LISTEN UP, LADS! Seth joins in the team talk for the Trinco Titans
When I was signed as a professional footballer for Trinco Titans in the Sri Lankan North East Premier League there was no trial process. There was no scouring of highlight videos. No tactical analysis. Instead there was one simple question: how tall are you?
Now I know why.
In English Non-League football I’ve always been considered too small to play at centre back. Yet here, in Sri Lanka, I’m considered too tall not to play centre back.
I’m 5ft 11in and have been joined by a 6ft central midfielder from Northern Ireland, Dean Curran, who currently plays for Aileach FC.
We’re the two tallest players in the team by far. Most of our new teammates look like they’ve never lifted a weight or eaten a saturated fat in their lives. Our star striker, nicknamed Bebeto, is 5ft 5in and weighs 49 kilograms. The heaviest player in our team is 68 kilograms.
At our first training session the players immediately put us at ease. They always looked to pass the ball to us and actively sought advice. We’re the foreign professionals and the aim for most of them is to be just like us. Their dream is to use football to travel the world.
I’ve never been asked for so many selfies in my life. I’ve never had to tell so many people that no, I’m not married even though I’m 28.
We start off with a training camp in Kalutara, on the south west coast of the island. The humidity is 84% and my kit is soaked with sweat in minutes. The coaches ease us into training. Though we’re doing two sessions a day, the intensity is relatively low due to the weather.
The pitch we’re training on has been built with a grant from FIFA. The stadium is beautiful, like none I’ve seen before. The pitch is less so. The ball bobbles over the lumpy surface. Cattle graze on the grass. On my first day we had to move a cow from the 18-yard box before starting our keep ball session.
The focus is on physical fitness and technical development. Some of our players have very good levels of both, yet others are lacking tactical knowledge. We have full backs who mark their wingers touch tight when the ball is on the opposite side of the pitch and strikers who get no further forward than midfield. It’s easy to fix, but our hands are currently tied.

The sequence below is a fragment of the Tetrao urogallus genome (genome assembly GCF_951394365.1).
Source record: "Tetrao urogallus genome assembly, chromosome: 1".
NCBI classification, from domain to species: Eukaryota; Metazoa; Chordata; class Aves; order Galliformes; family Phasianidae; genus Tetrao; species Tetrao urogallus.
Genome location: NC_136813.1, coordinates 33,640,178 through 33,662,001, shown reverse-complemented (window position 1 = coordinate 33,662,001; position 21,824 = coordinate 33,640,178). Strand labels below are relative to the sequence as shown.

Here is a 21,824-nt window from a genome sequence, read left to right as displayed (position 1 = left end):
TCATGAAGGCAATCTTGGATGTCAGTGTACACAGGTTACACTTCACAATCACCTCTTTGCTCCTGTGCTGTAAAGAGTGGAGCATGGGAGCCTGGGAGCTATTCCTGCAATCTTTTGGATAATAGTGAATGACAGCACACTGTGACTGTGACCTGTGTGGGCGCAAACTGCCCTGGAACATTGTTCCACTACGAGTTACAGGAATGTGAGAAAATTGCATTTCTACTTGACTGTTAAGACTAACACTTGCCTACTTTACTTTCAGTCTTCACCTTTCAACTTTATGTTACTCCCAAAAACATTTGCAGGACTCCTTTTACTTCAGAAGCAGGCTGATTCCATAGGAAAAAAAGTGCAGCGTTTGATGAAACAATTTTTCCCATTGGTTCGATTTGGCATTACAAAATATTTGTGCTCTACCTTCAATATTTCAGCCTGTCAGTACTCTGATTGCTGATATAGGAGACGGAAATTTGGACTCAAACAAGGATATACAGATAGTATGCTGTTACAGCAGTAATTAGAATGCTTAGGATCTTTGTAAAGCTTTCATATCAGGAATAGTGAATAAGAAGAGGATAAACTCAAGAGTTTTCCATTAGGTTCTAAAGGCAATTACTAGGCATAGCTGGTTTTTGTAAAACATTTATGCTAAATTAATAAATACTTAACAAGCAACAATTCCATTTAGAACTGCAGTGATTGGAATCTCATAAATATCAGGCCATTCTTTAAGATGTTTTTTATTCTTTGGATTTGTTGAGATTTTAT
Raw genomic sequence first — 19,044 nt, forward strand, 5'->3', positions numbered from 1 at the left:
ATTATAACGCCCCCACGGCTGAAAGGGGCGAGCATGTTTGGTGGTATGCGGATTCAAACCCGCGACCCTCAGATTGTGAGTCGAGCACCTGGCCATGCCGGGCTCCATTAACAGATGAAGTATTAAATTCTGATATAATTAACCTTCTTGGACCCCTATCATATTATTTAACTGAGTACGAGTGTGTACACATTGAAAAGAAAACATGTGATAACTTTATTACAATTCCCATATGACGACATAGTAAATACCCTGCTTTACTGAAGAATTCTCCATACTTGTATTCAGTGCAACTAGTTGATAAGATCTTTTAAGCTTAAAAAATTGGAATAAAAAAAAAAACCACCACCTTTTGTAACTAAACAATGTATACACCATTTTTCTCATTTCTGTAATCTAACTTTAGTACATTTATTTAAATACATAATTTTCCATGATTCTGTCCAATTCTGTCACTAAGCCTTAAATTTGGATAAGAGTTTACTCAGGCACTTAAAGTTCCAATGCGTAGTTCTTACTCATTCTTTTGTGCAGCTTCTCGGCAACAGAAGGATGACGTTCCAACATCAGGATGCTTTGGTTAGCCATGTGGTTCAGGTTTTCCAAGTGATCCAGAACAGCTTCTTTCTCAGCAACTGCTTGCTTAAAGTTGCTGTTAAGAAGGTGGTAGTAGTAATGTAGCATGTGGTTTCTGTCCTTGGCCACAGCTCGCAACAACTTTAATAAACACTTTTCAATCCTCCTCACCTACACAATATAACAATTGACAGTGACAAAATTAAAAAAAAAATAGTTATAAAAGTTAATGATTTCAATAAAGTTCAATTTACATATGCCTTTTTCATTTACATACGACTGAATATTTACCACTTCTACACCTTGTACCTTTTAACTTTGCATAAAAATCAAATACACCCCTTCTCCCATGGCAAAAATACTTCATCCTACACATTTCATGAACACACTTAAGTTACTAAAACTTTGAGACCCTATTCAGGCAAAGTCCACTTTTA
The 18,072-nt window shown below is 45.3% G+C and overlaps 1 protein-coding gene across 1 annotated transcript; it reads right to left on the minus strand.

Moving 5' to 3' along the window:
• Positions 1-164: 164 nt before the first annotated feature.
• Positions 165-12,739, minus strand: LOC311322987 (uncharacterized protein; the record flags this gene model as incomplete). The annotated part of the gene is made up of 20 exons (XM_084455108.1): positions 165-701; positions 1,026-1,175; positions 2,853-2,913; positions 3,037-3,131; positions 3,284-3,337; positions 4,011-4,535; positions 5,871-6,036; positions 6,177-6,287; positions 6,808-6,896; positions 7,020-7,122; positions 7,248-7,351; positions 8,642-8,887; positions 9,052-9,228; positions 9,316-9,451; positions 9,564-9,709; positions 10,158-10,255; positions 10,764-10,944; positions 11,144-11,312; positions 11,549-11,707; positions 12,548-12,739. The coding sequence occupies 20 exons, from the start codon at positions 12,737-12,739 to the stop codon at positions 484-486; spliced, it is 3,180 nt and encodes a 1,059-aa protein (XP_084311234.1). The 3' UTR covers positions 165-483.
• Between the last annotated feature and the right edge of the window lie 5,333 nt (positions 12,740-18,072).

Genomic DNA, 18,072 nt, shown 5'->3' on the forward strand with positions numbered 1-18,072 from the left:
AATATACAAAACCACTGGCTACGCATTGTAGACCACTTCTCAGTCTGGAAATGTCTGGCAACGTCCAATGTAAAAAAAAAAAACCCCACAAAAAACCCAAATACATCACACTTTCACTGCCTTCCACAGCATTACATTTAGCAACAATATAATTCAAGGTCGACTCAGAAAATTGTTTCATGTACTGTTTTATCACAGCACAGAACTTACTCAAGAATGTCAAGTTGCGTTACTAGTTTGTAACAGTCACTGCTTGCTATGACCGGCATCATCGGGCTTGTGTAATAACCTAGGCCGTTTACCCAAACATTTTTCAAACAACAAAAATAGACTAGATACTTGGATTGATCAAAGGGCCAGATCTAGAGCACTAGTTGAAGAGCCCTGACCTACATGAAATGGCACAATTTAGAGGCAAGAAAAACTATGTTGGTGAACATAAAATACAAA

The tournament we’re contracted to play in starts next week. Yet no contracts have been given out. That’s because there’s a player auction, which gives all teams the chance to recruit the best talent and is designed to even out the level, as well as generate income for the owners and prize money.
Until our final squad is confirmed after the auction we can’t work on tactics. Otherwise any of our players bought by other teams may steal our ideas.
Instead, we make do with what we’ve got. Myself and Dean are encouraged to lead by example. In England I’ve always tried to position myself as a cultured, technical player fond of a short pass. Yet now I find myself on a one man mission to teach my Sri Lankan teammates the effectiveness of ‘the diag’.
Dean, meanwhile, is making it his mission to bust the myth that Sri Lankan football is aggressive. He puts himself about the field like a man possessed and is doing a convincing job so far. Our teammates are starting to think that their aggression is nothing compared to that of UK football.
Our teammates all speak Tamil. Around three quarters have a basic understanding of English, with a few being pretty much fluent.
They act as the translators, while the coaches give instructions in both English and Tamil. Once training is done, we socialise with our team at every opportunity, sharing stories of life in each other’s countries. They all invite us to their homes. They’re a close-knit bunch of Christians, Buddhists, Hindus and Muslims, coming from all walks of life. Team spirit is high. The hope is that this tournament will be the making of them.
I’ve had to make several adaptations to my day-to-day life. Now I eat curry with my hands. The food – usually spicy – is served on plates wrapped in plastic bags and without cutlery. There are no washing machines and so I wash my kit by hand with detergent soap.
Training starts at seven in the morning and so sleep is split between the night and mid-morning. I’ve had to get used to being referred to as ‘Peter Parker’ by my teammates.
Our hosts go above and beyond to make sure we’re enjoying ourselves at all times. No request is too small. For the training camp in Kalutara we’re staying in a doctor’s house with satellite TV, a large communal area and a swimming pool. After every session I jump in for a dip, swimming my lengths and drinking from coconuts that have fallen from the trees. It’s not far from paradise.
Every now and again the thought comes into my head: how have I gone from Tuesday nights at Goole away to this?
By Seth Burkett, from Stamford FC to Sri Lanka
Tagged Seth Burkett